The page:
Britannia's Oddballs: The Forgotten Characters who Won and Lost the British Empire
The key players in the rise and fall of the British Empire are household names – Nelson, Wellington, Churchill. However, Britannia’s rise to ‘rule the waves’ owes much to many minor actors, now forgotten or written out of history. This book redresses that, re-introducing the reader to a rich cast of characters, including the cross-dressing Governor of New York; Mary Baker who convinced society (and possibly Napoleon) that she was Princess Caraboo of Jevasu; and Brigadier General John Nicholson, who inspired a religious cult in India that still exists today..
Uneasy Crowns: Fifty stories of Royal Mental Illness from the Mildly Eccentric to the Criminally Insane
‘Uneasy lies the head that wears a crown’, wrote Shakespeare, and that unease is all the greater when the monarch is mentally ill. The tragic characters portrayed in Uneasy Crowns range from the harmless, such as the Princess who thought she had swallowed a glass piano – to the homicidal, like the Pope who murdered six Cardinals. Today, the few remaining ruling houses are less affected by mental illness than in the past, due mainly to antibiotics and populism. The first has eliminated syphilis and the second has allowed the royal gene pool to be bolstered by spouses from the middle and working classes, thereby reducing or eliminating hereditary insanity and the unfortunate side-effects of in-breeding.
Britannia's Piles: The Forgotten Places and Things of the British Empire
The history of the British Empire is usually referenced by dates, battles and people but little is known about the forgotten places that were key to historic events. For example, at the Battle of Waterloo, a house in the village was both Wellington’s headquarters and the final resting place of the severed leg of Wellington’s cavalry commander, the Earl of Uxbridge. Still less is known about the monuments and mementos of Empire – the figurehead from Nelson’s funeral car or Coronation Memorial Park in Delhi, now a derelict garden. These sites, their history, and the bizarre stories and people associated with them, all feature in this book.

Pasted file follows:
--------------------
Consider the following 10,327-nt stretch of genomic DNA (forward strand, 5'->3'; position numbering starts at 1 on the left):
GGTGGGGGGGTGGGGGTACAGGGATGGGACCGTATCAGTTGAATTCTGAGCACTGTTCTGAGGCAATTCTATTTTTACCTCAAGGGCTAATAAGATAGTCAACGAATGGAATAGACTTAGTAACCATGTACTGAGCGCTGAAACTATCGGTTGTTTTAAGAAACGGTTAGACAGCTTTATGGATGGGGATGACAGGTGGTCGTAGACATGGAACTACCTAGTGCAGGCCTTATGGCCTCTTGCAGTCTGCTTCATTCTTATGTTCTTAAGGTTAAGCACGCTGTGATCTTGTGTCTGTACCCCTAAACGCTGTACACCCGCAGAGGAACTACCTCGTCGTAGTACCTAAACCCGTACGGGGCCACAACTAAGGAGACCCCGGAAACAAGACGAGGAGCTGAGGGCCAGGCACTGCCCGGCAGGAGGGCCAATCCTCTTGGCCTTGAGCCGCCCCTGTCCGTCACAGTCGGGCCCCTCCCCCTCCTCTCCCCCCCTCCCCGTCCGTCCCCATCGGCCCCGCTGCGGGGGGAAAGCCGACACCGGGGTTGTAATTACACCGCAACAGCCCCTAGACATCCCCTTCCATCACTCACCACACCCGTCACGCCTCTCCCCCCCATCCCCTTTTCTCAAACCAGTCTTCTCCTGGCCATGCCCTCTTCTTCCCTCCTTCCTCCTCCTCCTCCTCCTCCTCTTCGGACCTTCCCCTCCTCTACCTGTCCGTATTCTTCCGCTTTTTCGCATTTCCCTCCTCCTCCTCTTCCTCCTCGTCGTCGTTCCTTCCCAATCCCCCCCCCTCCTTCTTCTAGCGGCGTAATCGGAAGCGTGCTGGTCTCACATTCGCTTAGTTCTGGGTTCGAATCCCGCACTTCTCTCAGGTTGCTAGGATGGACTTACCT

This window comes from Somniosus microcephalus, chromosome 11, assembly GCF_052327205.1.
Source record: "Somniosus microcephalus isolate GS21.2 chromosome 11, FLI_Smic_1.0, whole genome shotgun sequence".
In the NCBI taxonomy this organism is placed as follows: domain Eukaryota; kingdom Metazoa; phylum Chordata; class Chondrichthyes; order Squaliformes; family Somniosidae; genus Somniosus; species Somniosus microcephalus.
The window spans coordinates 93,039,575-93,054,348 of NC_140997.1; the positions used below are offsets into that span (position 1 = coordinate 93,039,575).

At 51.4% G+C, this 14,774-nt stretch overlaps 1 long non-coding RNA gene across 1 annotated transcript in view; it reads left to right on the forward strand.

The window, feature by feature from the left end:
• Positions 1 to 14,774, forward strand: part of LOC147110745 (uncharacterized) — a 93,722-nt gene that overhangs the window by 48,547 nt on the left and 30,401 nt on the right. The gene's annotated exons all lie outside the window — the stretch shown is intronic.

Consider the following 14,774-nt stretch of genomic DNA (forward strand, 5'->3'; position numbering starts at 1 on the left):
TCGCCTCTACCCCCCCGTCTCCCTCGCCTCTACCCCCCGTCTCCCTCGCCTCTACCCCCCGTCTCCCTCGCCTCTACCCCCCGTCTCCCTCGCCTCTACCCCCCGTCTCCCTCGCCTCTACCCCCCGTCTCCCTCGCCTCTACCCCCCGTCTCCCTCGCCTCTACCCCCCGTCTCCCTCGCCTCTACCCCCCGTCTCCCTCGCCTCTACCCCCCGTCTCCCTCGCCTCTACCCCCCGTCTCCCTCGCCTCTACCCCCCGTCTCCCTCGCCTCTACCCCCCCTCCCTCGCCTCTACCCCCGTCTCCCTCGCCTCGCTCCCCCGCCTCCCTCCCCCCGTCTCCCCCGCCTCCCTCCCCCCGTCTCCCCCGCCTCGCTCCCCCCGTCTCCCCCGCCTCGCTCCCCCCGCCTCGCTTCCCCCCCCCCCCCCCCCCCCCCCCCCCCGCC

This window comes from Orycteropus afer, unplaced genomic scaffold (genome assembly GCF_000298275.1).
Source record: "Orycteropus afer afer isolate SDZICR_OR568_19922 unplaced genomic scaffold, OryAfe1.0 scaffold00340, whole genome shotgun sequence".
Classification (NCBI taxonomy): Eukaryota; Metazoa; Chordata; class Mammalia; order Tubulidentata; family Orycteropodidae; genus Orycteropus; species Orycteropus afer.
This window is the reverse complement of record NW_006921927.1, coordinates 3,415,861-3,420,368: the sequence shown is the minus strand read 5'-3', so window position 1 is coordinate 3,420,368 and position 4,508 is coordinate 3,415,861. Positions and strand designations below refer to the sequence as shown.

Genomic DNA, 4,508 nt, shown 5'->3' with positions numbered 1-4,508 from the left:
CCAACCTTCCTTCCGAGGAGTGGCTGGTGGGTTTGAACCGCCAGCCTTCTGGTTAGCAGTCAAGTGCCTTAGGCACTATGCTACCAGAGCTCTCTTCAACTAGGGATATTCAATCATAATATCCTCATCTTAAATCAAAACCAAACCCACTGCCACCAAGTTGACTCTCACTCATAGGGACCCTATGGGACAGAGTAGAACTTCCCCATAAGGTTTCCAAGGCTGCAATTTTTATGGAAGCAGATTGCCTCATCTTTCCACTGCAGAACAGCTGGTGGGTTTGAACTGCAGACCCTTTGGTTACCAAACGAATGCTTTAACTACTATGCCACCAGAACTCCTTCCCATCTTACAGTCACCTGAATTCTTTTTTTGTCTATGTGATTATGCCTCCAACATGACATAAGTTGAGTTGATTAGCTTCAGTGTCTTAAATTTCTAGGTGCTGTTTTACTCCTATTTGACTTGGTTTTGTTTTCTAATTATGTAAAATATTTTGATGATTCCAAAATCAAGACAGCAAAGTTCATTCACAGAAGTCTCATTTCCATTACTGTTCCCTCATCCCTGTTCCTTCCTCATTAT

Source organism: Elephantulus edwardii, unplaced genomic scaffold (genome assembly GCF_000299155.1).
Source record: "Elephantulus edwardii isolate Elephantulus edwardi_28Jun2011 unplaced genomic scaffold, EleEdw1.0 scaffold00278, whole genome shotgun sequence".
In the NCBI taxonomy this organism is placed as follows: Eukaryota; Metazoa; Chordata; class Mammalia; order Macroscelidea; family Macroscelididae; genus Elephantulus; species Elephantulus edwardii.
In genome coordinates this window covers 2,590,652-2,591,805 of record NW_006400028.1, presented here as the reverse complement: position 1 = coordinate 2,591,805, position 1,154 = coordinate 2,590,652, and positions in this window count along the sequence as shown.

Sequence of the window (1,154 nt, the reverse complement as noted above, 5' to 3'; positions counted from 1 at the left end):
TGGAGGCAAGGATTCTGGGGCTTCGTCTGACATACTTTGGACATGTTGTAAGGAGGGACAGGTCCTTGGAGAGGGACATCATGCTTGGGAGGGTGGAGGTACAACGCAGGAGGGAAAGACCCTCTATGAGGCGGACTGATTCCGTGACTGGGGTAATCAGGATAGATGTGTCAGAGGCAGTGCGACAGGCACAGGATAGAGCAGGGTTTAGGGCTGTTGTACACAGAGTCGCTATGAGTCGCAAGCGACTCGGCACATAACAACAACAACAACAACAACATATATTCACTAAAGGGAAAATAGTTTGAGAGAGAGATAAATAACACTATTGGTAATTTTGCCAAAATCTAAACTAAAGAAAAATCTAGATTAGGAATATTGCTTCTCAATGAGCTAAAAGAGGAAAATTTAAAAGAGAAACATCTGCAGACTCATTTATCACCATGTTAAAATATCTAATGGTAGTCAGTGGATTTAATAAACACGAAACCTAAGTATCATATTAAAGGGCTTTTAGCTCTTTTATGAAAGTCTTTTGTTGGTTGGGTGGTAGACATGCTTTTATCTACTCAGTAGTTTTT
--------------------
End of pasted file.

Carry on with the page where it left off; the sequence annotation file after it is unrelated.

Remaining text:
Britannia's Ladies: The Forgotten Women of the British Empire
Often overlooked in the history of the British Empire are the many women who played a variety of role – from the admirable to the notorious =- in its development. This book looks at the lives of more than 30 influential or infamous women, including Phoebe Hessel (1713-1821), who enlisted in the 5th Regiment of Foot as a man, fought at the Battle of Fontenoy and lived to the incredible age of 108; fearless archaeologist and adventurer Lady Hester Stanhope (1776-1839); Ada Lovelace (1815-1852), daughter of Byron, mathematician, and arguably the first computer programmer; Isabella Bird (1831-1904), the first female member of the Royal Geographical Society; and Dorothy Lawrence (1896-1964), war reporter and soldier who served on the front line in WWI.
Anecdotal Evidence: A Memoir of Three Generations
Anecdotal Evidence provides vignettes of the rich, famous, royal and infamous characters associated over three generations with the author’s family.